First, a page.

mahogany investigations in Pará. They pulled no punches and named all who play a prominent role in the illegal Mahogany
industry. The report burned through the Brazilian media, and ended costing the mafia millions in fines and seized woods.

So it is easy to see that his work doesn’t please all. Paulo began receiving death threats a year ago and is constantly
changing routines, donning costumes and fighting with authorities, pressuring them on the need to protect the forest as well as
those who are trying to protect the forest.

I fear for all three of my friends—their work is important, the area of their work incredibly dangerous as the protest
we attended turned out to be.

A Feeling of Success

The river blockade started out slowly as does everything in this part of the world. We arrive at the Jaurucu River
early Sept 19th, and already a handful of people was in the water putting up poles and cables to moor their boats into blockade
position. As the day progressed, more and more community crafts began to arrive. By 5 pm the river was officially blocked with
an impressive line of over 100 small riverboats. Each one filled with families: women, children, the elderly. Community
members joined together, some meeting for the first time, as they cheered their own accomplishment. Banners saying, "stop the
destruction", "we’ll fight for our land" and "our land our future" were everywhere (in Portuguese, of course). The feeling
of accomplishment was overwhelming.

The first night had passed peacefully, we had been visited by the local civil police who just wanted to see what was
going on, and the local commercial association of Porto de Moz arrived to hear the community’s concerns and defend their
own personal interests in the logging trade. The juxtaposition of the latter meeting couldn’t be more glaring. The President of
the association, a logger, was ostentatiously adorned in gold—fashion tips from Mr. T in the 80s probably. In stark contrast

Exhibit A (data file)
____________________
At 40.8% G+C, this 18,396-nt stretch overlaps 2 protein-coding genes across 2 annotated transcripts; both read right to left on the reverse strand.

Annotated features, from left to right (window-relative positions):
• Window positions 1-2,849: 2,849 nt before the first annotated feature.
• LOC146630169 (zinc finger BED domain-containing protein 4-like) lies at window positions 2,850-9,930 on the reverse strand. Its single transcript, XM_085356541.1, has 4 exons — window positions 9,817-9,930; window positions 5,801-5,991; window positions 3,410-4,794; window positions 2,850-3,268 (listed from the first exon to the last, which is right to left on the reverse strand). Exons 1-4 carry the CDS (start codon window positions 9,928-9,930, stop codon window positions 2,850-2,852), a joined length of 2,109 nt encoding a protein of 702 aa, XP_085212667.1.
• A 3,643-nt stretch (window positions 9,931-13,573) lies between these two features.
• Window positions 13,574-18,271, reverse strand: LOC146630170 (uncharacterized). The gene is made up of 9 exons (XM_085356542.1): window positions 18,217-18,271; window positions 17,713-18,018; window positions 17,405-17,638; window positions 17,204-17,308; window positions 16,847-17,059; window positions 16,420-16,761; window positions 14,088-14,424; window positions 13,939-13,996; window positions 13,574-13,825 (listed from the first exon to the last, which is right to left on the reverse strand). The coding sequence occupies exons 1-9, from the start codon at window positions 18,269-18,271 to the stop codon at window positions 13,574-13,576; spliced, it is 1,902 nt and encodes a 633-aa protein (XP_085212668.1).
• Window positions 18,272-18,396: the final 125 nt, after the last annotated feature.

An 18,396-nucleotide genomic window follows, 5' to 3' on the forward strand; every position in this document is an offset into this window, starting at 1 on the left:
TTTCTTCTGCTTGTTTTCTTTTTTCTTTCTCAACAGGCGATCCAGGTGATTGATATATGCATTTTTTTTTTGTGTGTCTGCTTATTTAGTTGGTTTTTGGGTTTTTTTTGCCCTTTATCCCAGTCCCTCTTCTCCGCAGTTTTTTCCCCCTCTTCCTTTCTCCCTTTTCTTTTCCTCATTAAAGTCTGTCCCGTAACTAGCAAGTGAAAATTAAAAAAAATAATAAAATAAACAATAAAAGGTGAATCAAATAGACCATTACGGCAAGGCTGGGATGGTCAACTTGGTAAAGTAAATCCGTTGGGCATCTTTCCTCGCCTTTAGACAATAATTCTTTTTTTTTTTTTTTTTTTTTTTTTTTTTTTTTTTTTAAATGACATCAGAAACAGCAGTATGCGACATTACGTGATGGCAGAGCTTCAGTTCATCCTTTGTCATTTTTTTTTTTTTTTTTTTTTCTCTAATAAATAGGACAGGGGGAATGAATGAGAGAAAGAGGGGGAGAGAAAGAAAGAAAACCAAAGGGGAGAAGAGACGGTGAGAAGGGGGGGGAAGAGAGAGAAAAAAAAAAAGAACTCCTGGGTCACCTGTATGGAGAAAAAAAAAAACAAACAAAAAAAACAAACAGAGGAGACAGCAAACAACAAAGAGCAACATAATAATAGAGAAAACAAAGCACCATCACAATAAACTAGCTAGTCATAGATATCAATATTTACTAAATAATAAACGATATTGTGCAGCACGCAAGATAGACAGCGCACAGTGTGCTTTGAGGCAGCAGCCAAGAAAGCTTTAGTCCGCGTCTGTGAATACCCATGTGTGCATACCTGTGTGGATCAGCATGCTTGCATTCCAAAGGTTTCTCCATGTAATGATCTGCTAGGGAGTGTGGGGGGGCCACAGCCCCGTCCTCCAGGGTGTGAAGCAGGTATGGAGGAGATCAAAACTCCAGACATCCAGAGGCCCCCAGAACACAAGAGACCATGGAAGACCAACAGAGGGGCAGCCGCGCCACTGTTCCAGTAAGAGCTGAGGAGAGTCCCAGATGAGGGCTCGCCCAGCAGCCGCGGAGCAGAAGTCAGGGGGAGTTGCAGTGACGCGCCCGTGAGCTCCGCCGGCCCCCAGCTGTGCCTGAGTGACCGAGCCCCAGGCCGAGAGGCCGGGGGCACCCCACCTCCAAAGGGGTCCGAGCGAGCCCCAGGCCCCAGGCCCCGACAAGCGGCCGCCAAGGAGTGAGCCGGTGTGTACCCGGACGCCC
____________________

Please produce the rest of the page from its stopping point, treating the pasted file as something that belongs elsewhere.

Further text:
however were the hundreds of community members with clothing tattered and frayed. As he stood plump and healthy, they had
hunger in their eyes.

The communities complained of not having enough to eat because the forest is disappearing, the representatives
from the Commercial Association of Porto de Moz countered that Porto de Moz needed the logging sector to continue to
develop and that the RESEX would hinder that process. Nevertheless, they put on polite faces for the cameras, and the
association and their gold left in a flurry of waves and ciaos.

We had all felt that the protest would probably carry on like this for the next four to five days: calmly, quietly and
peacefully. Word had already gone out that the protest was taking place, and word back via jungle communications was that the
loggers wanted to avoid any negative media attention, and hence would probably hang low for a couple of days. There is safety,
or so we thought, in numbers. Especially, when some are representatives from the media such as Globo and Record TV
(two Brazilian Networks) who were both on board and eager to talk with anyone with a chainsaw.

Surprisingly, the first log barge approached on the second day. It had paid little attention to the blockade and tried
to just peacefully coast through, until Flávio one of Greenpeace’s Brazilian volunteers (and captain of a large riverboat)
headed him off with a small Zodiac and through several clever maneuvers forced him to stop.

As we boarded the barge, heaped in logs, the captain quickly mentioned, "Everyone on board is armed and
organized". Nice. When questioned by one of Greenpeace’s campaigners which forest project the logs had been harvested from, the
captain waved his finger in several directions quickly, pulled his cap over his eyes and replied "some project over there". He had
no legal papers, it was obvious to us then, and would be confirmed later by IBAMA, that every log on his barge was
illegally cut.

As more information surfaced, we discovered that the log barge’s captain, André Campos, was actually the mayor of
Porto de Moz’s brother. It’s been a long established fact the mayor of Porto de Moz is not a huge fan of environmentalists, or
reserves or rights of land for the community. He is in fact a logger himself and owns two sawmills in Porto de Moz.

He’s a heavyset character, well groomed although smarmy in presence. Given his financial interests it was to no